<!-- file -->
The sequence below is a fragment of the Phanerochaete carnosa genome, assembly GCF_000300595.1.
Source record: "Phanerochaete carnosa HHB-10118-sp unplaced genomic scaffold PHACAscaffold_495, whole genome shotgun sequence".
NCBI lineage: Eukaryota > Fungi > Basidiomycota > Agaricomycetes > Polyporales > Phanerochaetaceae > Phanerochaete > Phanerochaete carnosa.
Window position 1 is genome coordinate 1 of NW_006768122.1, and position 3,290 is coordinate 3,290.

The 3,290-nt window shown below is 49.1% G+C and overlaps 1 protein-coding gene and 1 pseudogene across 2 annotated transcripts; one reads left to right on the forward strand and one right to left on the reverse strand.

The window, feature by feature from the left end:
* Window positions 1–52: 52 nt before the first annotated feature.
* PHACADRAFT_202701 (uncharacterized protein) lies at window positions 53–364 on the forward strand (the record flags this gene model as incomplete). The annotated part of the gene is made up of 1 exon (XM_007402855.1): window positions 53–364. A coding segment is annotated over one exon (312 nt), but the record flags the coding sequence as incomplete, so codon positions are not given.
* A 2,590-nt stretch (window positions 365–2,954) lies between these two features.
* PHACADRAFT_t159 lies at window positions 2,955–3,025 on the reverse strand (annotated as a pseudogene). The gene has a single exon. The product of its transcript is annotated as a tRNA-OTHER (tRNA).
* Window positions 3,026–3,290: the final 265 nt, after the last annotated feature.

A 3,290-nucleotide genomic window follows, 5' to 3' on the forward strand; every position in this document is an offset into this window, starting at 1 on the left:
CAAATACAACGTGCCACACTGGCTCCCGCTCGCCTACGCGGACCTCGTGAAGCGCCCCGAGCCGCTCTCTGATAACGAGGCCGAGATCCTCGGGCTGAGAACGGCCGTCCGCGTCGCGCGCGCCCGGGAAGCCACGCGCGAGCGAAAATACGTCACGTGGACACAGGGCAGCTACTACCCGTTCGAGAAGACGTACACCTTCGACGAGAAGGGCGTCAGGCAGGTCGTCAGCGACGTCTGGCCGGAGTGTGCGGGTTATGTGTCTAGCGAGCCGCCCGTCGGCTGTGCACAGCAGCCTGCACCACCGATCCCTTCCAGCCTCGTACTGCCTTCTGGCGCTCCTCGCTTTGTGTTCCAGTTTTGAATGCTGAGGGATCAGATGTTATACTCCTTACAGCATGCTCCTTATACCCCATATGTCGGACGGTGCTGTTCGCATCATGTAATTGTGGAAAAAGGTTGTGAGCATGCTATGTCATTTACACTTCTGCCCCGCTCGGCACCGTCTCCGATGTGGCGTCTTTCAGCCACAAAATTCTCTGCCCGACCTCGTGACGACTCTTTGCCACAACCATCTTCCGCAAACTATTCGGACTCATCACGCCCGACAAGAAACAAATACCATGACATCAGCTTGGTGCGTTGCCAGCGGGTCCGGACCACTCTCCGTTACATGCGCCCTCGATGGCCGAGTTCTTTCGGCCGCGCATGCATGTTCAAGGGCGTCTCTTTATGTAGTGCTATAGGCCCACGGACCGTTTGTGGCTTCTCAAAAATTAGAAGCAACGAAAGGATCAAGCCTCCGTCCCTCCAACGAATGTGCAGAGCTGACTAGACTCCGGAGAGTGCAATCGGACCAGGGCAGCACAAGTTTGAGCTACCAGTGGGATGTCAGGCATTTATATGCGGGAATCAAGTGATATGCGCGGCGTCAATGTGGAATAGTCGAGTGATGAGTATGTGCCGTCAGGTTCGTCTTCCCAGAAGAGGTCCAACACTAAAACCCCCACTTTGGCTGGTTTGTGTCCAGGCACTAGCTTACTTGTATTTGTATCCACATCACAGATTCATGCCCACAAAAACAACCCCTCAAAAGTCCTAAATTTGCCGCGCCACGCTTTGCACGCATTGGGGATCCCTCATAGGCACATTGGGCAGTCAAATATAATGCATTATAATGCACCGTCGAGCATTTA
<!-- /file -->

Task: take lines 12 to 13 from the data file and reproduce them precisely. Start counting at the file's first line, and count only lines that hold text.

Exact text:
A 3,290-nucleotide genomic window follows, 5' to 3' on the forward strand; every position in this document is an offset into this window, starting at 1 on the left:
CAAATACAACGTGCCACACTGGCTCCCGCTCGCCTACGCGGACCTCGTGAAGCGCCCCGAGCCGCTCTCTGATAACGAGGCCGAGATCCTCGGGCTGAGAACGGCCGTCCGCGTCGCGCGCGCCCGGGAAGCCACGCGCGAGCGAAAATACGTCACGTGGACACAGGGCAGCTACTACCCGTTCGAGAAGACGTACACCTTCGACGAGAAGGGCGTCAGGCAGGTCGTCAGCGACGTCTGGCCGGAGTGTGCGGGTTATGTGTCTAGCGAGCCGCCCGTCGGCTGTGCACAGCAGCCTGCACCACCGATCCCTTCCAGCCTCGTACTGCCTTCTGGCGCTCCTCGCTTTGTGTTCCAGTTTTGAATGCTGAGGGATCAGATGTTATACTCCTTACAGCATGCTCCTTATACCCCATATGTCGGACGGTGCTGTTCGCATCATGTAATTGTGGAAAAAGGTTGTGAGCATGCTATGTCATTTACACTTCTGCCCCGCTCGGCACCGTCTCCGATGTGGCGTCTTTCAGCCACAAAATTCTCTGCCCGACCTCGTGACGACTCTTTGCCACAACCATCTTCCGCAAACTATTCGGACTCATCACGCCCGACAAGAAACAAATACCATGACATCAGCTTGGTGCGTTGCCAGCGGGTCCGGACCACTCTCCGTTACATGCGCCCTCGATGGCCGAGTTCTTTCGGCCGCGCATGCATGTTCAAGGGCGTCTCTTTATGTAGTGCTATAGGCCCACGGACCGTTTGTGGCTTCTCAAAAATTAGAAGCAACGAAAGGATCAAGCCTCCGTCCCTCCAACGAATGTGCAGAGCTGACTAGACTCCGGAGAGTGCAATCGGACCAGGGCAGCACAAGTTTGAGCTACCAGTGGGATGTCAGGCATTTATATGCGGGAATCAAGTGATATGCGCGGCGTCAATGTGGAATAGTCGAGTGATGAGTATGTGCCGTCAGGTTCGTCTTCCCAGAAGAGGTCCAACACTAAAACCCCCACTTTGGCTGGTTTGTGTCCAGGCACTAGCTTACTTGTATTTGTATCCACATCACAGATTCATGCCCACAAAAACAACCCCTCAAAAGTCCTAAATTTGCCGCGCCACGCTTTGCACGCATTGGGGATCCCTCATAGGCACATTGGGCAGTCAAATATAATGCATTATAATGCACCGTCGAGCATTTA